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Twitter is a brilliant tool for communicating with consumers and when used effectively can be a great way of building customer loyalty.
In recent weeks I’ve come across a number of brands that have excellent Twitter strategies and several that I thought were less impressive.
This could be because they were dull, unimaginative or simply weren’t living up to their potential.
So to shine some light on the differences between those brands getting it right and those that perhaps aren’t, here are five good and four bad examples of brands using Twitter...
A new report has revealed that 7 out of 10 Australian businesses are using social media to deliver customer service, but only 3 in 10 customers are looking to interact via these platforms.
The adoption of social media by businesses is not new, in fact having an online presence is now the norm with even small businesses jumping on board, but a new study highlights that there is quite a large disconnect in Australia between how consumers use social media and what businesses expect from them.
One of the main challenges I noted was that it can be tricky for charities to come up with interesting content, especially if they are dealing with difficult or sensitive causes.
With this in mind, I thought it would be useful to look at how non-profit organisations can get started on Twitter and use it to raise awareness or funds.
This not meant to be a comprehensive list for defining a social media strategy, but rather a set of tips and talking points to help those that just starting out on Twitter or are looking to improve their social marketing...
While it’s only one facet of our social output, Twitter often offers us a good overview of general trends in site traffic and response for Econsultancy, making it a good benchmark for content marketing performance.
A while ago I wrote about identifying and addressing the churn from your Twitter account, and it feels to me as though this churn highlights a more widespread problem with content marketing: The need for consistency.
Investing time and money on social media is necessary for all types of businesses nowadays.
Here are nine examples of small businesses using social media for branding.
Content Marketing is the new buzzword. And as with buzzwords, every agency is trying to capture a slice of the action – but this means they all have their own definitions. Which leads to confusion.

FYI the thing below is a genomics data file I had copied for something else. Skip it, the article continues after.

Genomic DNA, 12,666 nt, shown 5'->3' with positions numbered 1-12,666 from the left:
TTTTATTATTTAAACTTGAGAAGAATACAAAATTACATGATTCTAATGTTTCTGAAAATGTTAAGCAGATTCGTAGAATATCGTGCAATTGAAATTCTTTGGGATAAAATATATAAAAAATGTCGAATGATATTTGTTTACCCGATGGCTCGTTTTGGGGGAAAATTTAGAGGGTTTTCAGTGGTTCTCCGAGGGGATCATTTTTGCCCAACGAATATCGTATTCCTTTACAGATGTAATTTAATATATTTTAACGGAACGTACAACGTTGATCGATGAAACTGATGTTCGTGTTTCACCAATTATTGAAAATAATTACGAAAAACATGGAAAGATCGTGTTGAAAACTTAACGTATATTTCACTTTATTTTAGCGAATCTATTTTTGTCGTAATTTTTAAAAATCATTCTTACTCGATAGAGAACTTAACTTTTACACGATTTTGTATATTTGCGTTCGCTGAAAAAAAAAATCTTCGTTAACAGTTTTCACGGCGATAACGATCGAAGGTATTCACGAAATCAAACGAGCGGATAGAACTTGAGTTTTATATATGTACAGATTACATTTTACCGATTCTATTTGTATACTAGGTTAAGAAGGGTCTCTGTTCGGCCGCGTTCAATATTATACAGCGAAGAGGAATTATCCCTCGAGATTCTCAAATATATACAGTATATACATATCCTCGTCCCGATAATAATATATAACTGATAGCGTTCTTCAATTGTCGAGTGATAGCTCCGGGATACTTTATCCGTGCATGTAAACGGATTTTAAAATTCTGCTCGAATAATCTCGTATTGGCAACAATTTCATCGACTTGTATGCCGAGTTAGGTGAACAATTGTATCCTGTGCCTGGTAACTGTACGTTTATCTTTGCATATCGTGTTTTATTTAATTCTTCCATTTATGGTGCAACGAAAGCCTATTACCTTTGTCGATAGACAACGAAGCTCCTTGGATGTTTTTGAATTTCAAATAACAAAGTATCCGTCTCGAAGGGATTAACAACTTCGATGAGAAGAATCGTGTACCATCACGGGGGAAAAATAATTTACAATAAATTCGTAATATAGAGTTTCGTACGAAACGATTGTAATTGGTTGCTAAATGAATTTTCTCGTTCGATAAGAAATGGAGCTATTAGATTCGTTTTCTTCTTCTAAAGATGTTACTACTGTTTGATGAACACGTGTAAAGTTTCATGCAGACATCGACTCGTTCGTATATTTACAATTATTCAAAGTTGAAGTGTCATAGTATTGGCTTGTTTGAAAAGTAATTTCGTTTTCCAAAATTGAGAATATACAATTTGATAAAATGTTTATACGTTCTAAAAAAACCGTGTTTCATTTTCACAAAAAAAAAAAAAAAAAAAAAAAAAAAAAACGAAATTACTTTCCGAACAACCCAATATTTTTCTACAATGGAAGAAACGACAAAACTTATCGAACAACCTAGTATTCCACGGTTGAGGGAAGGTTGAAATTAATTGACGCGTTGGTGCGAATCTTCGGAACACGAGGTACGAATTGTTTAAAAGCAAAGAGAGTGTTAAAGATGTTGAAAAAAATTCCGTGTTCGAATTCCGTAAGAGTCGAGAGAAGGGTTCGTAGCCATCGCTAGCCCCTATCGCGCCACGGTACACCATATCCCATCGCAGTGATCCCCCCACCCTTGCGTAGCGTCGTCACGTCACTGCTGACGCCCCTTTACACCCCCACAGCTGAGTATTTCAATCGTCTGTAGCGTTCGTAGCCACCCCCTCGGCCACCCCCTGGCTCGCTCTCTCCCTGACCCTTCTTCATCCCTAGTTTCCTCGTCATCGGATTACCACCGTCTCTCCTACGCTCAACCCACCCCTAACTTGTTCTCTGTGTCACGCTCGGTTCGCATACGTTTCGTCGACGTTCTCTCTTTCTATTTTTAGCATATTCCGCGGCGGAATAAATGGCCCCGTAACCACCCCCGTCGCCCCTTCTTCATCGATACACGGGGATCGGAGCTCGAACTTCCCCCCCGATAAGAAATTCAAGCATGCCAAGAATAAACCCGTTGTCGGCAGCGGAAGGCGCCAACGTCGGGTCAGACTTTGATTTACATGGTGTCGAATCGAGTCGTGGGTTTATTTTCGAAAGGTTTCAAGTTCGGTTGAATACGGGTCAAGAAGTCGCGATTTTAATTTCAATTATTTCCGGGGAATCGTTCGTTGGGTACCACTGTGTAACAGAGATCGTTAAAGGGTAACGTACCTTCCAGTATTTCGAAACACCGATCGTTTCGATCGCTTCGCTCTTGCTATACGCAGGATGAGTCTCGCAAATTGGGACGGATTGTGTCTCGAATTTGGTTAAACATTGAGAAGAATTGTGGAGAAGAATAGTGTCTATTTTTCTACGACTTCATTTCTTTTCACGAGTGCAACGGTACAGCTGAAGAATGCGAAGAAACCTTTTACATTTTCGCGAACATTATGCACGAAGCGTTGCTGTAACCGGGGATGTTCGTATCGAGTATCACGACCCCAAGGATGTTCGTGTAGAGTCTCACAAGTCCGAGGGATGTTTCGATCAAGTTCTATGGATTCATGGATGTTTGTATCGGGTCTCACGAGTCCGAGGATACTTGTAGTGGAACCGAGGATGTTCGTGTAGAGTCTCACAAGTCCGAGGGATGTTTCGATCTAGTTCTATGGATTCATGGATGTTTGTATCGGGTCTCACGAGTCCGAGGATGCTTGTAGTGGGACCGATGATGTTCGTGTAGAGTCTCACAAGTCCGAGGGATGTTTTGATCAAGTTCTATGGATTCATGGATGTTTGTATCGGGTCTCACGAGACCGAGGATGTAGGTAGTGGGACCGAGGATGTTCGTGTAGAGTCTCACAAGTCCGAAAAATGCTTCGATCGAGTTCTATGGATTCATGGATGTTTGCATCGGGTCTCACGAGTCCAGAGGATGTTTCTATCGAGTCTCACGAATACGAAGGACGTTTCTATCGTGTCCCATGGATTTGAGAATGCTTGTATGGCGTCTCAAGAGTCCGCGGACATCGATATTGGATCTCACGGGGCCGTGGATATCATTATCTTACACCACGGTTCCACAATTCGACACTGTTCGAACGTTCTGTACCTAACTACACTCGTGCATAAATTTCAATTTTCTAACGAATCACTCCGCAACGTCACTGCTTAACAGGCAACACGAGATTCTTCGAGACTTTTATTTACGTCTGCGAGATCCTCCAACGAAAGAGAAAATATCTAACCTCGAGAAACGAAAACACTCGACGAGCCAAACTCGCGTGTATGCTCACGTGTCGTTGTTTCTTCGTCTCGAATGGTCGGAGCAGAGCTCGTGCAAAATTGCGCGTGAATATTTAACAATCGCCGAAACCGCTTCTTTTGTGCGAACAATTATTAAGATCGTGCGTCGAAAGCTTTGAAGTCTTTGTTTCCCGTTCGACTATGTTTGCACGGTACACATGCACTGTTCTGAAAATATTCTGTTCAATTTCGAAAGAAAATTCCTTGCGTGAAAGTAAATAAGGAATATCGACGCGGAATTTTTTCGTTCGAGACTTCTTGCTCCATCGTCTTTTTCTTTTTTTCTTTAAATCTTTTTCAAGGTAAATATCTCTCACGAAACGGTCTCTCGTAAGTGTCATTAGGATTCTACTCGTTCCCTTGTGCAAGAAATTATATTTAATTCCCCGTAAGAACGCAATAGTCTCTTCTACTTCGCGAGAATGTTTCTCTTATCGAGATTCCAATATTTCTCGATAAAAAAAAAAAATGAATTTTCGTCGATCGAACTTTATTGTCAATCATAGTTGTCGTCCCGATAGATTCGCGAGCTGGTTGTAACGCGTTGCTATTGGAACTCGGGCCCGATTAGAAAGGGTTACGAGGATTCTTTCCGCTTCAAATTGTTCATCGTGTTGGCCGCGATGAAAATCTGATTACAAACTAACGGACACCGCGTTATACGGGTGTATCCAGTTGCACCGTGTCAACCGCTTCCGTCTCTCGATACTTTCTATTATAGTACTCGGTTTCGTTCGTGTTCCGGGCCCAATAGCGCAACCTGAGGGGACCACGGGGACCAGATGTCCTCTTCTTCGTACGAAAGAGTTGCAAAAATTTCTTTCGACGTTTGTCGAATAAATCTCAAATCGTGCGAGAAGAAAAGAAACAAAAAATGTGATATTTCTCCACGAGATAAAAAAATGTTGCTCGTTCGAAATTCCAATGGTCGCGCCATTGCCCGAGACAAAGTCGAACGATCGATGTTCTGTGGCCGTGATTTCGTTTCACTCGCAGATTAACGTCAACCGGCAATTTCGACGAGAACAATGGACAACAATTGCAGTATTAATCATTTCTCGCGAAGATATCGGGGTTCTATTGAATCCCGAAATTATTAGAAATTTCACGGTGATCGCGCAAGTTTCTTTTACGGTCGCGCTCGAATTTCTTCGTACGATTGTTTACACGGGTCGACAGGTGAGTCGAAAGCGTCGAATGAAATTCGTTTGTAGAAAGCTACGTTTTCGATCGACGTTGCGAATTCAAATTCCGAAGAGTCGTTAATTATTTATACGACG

Naturally SEOs were the first to jump on Content Marketing as content and links are so intrinsically linked to success, but there’s a lot more to it than SEO.
So to try and ease this confusion I spoke to our resident SEO specialist, David Freeman and we came up with this advice.
Posting images to Facebook, answering customer queries on Twitter and blogging industry articles has become a regular part of life for many Australian businesses and it looks like this year will see the time spent on social media grow even further.
Bibby Financial Services Australia conducted their bi-annual study of over 200 small businesses in February 2013 and found that a huge 78% are planning to up their time spent on social media in the coming 12 months, highlighting just how important the channel has become.
The study also found that those most likely to use social media are entrepreneurs aged between 18 - 39, with a 66% take up, while just 39% of leaders aged 40 - 64 use the medium.
Social and mobile have been around for a while now, but there are still a lot of dad dances out there.
Count how many of these you agree with...
Econsultancy recently held a joint roundtable with Accenture in Singapore on April 4 covering Content, Marketing ROI/Attribution and social media.
The power of roundtable discussions lies both in the diversity of companies grouped around a single table, from B2B to B2C or from local minnow to global brand, as well as the transparency and range of the conversation.
The joint Accenture Interactive and Econsultancy roundtable was no exception, with over 25 companies represented from a mixture of multi-national, to local innovator and from B2C to government sector.
Building relationships with bloggers can be time consuming, but if done with integrity it can bring fantastic success to a brand in the way of genuine advocacy.
Quite simply, if you take the time to engage with bloggers in the correct manner, then bloggers in turn will engage with your brand as part of a mutually beneficial relationship and more often than not, go above and beyond what they’re asked to do.
It seems Australians are in love with giant bananas, television, food and shopping when it comes to Facebook, with the Bananas in Pyjamas Facebook page reigning in an impressive 2,032,296 fans during February 2013.
This number is almost double that of the second favourite Australian Facebook Page, Bubble O’Bill Ice Creams, which showed off a fan base of 1,272,089. Pringles Australia was just slightly behind with 1,259,733 fans, according to the latest Australian Facebook Performance report.
One in five (20%) consumers believe that hashtags are primarily useful for finding information on brands and products, though the most common use is for identifying trends (30%).
The findings come from a RadiumOne survey into consumer attitudes towards hashtags, which also revealed that out of the 58% of respondents that said they use hashtags, more than two thirds (70%) said they use them on a mobile device.
Unfortunately this question is slightly flawed as it appears that respondents were forced to answer either desktop or mobile, as if it’s impossible for a person to use hashtags on both devices, but it does at least indicate that people use them more frequently on their mobile.
Unsurprisingly, the report found that consumers would be more willing to use product-related hashtags if they were rewarded with discounts.